Good morning. What a week. Since it’s Friday, I’m going to take a few moments to point out some good stuff from the week. Here are 10 media stories.
- What does it sound like to ski?
Have you watched (and heard) «The Sounds of the Downhill» yet? The New York Times published it on Wednesday, and it’s a trip on the World Cup downhill woven with pros talking about the sounds you’re hearing. The jump was my favorite part. (The New York Times)
- Italian cheese?
Have you explored the subways of New York yet via bacteria? It’s…wow. Not only is there Italian cheese (or Enterococcus italicus), but scientists mapping the bacteria found Kimchi and sauerkraut (or Leuconostoc citreum), a bit of Swiss cheese (or Propionibacterium freudenreichii), and quite a bit of Acinetobacter radioresistens, which is associated with radiation resistance. (The Wall Street Journal)
- OK, let’s talk about Brian Williams
Poynter’s Al Tompkins breaks down the CNN interview with retired Chief Warrant Officer 4, U.S. Army, Rich Krell, who piloted the helicopter Brian Williams was on back in 2003. (Poynter) | And the slope gets slippery. Williams’ account of what he witnessed in New Orleans after Hurricane Katrina is now being questioned. (The New Orleans Advocate) | «Flashback: Brian Williams at NYU’s Journalism School: ‘I have a strong B.S. meter.'» (The College Fix) | Here’s a Q&A with Stars and Stripes reporter Travis Tritten, who broke the story. He’s not done. (Washingtonian) | Poynter’s Roy Peter Clark writes about «Brian Williams and the resistance of memory.» (Poynter)
- Send your leaks to BuzzFeed, (but don’t leak from BuzzFeed)
BuzzFeed publishes most internal memos and wants what’s said in the company to be the same as what’s said outside the company, Ashley McCollum wrote in staff note Thursday. «So we’re most concerned about leaks as it applies to our culture. Anonymously tipping a reporter to something a colleague says in a meeting isn’t a violation of business or journalistic ethics. It’s an issue of personal ethics. It makes it harder for us to trust one another.» (BuzzFeed)
- Meet some correctors
On Tuesday, Meredith Haggerty wrote about getting to know more about a man who tweeted a correction at her. He does this a lot, it turns out. (TLDR) | There’s a user who’s also doing this on Wikipedia, but this person is focused on just one phrase. (Medium)
- This guy in New Zealand has lived through the disruption
Bruce Kemsley started working in journalism at 15 with the printers. He remembers getting burned by linotype machines, the revolution of adding color to the pages and the move to computers. Kemsley eventually became a reporter. It paid less. (The Dominion Post)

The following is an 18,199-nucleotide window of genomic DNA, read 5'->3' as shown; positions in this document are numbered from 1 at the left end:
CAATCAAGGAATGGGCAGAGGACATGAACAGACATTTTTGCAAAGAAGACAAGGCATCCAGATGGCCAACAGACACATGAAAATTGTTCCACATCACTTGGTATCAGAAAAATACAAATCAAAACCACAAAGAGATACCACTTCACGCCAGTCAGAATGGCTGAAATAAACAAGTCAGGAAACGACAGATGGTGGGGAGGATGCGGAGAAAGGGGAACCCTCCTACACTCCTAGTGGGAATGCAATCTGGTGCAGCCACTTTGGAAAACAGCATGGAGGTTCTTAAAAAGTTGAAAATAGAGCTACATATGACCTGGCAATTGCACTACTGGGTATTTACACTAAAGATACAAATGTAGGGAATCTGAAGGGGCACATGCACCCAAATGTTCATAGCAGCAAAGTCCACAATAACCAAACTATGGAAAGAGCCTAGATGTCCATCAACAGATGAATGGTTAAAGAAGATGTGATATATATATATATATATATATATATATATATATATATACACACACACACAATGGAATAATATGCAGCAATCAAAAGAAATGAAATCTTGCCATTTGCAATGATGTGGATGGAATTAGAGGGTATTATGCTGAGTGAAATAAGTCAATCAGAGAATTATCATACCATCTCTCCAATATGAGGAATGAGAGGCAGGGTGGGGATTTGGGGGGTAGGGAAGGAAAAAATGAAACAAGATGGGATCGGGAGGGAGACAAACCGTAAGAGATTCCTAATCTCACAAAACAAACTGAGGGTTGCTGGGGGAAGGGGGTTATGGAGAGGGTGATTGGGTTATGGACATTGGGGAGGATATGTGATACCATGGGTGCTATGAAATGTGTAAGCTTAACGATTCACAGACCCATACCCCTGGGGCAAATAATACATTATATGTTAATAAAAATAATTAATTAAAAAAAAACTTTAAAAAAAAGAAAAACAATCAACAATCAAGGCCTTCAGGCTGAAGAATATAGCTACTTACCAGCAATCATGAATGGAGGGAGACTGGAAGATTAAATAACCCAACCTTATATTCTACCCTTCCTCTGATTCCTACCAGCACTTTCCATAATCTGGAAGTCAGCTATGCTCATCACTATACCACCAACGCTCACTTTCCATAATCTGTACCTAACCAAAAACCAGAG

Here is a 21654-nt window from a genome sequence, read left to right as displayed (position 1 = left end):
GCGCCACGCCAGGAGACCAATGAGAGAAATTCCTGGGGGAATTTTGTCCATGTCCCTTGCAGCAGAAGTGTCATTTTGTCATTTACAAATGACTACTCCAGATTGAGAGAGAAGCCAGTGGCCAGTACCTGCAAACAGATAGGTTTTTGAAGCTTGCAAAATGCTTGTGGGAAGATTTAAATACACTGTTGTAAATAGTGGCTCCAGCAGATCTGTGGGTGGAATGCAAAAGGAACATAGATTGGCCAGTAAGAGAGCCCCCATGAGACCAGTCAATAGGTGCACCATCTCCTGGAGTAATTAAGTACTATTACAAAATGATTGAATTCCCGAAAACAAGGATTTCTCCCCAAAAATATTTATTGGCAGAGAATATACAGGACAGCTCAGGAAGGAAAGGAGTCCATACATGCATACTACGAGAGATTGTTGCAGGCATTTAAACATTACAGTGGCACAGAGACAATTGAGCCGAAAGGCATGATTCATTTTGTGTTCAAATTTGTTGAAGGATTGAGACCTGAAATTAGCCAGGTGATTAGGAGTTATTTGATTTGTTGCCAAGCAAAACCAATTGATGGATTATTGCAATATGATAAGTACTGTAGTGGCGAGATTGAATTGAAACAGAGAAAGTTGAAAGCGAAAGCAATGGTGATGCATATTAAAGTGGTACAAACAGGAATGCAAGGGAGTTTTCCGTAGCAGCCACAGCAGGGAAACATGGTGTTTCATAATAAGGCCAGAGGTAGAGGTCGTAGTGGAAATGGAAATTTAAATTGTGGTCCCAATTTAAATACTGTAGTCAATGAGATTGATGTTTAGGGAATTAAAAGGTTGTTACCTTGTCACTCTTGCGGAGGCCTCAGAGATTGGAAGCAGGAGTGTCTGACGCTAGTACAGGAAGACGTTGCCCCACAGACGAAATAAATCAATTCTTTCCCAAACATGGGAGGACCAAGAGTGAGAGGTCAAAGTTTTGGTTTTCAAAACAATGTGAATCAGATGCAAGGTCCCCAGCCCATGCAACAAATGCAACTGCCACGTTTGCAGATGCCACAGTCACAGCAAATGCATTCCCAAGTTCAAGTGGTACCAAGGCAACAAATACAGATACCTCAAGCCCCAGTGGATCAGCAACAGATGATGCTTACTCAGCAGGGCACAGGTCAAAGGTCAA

- Good headline. And dateline.
From Beaver Dam, Wisconsin on Tuesday: «Police Ask Woman With Kangaroo To Leave Wis. McDonald’s.» (The Associated Press)
- Apply yourself
Today is the deadline for the Society of Professional Journalists Sigma Delta Chi Awards. (SPJ) | On March 30 and 31, learn about what is and isn’t working with audience engagement at the Donald W. Reynolds Journalism Institute at the Missouri School of Journalism in Columbia. The event is free, and if you can’t make it to CoMo, it will be live-streamed. (RJI) | (P.S. If you have a contest or training you’d like me to share, let me know.)
- Front page of the day, selected by Seth Liss
Brian Williams makes the Friday front of Stars and Stripes – Mideast Edition. (Courtesy the Newseum)
- Job moves, edited by Benjamin Mullin
Justin Sink is now a White House reporter for Bloomberg. Previously, he was White House correspondent at The Hill. Toluse Olorunnipa is now a reporter in Bloomberg’s Washington bureau. He was a reporter at the Bloomberg bureau in Tallahassee, Florida. (Email) | Claribel Torres is now director of digital media and entertainment at The Associated Press. Previously, she was manager of video business development there. (Media Moves) | Charlie Mahtesian is now senior politics editor at Politico. Previously, he was politics editor at NPR. Mike Zapler will be congressional editor at Politico. Previously, he was politics editor there. Nahal Toosi will be a foreign policy and national security reporter at Politico. Previously, she was deputy politics editor there. (Poynter) | Gabriel Arana is now senior media editor at The Huffington Post. He was a guest editor for The Nation. (Talking Biz News) | The Wall Street Journal is looking for a deputy video editor. Get your résumés in! (Journalism Jobs) | Send Ben your job moves: firstname.lastname@example.org.
from Poynter. http://ift.tt/1zWvfPM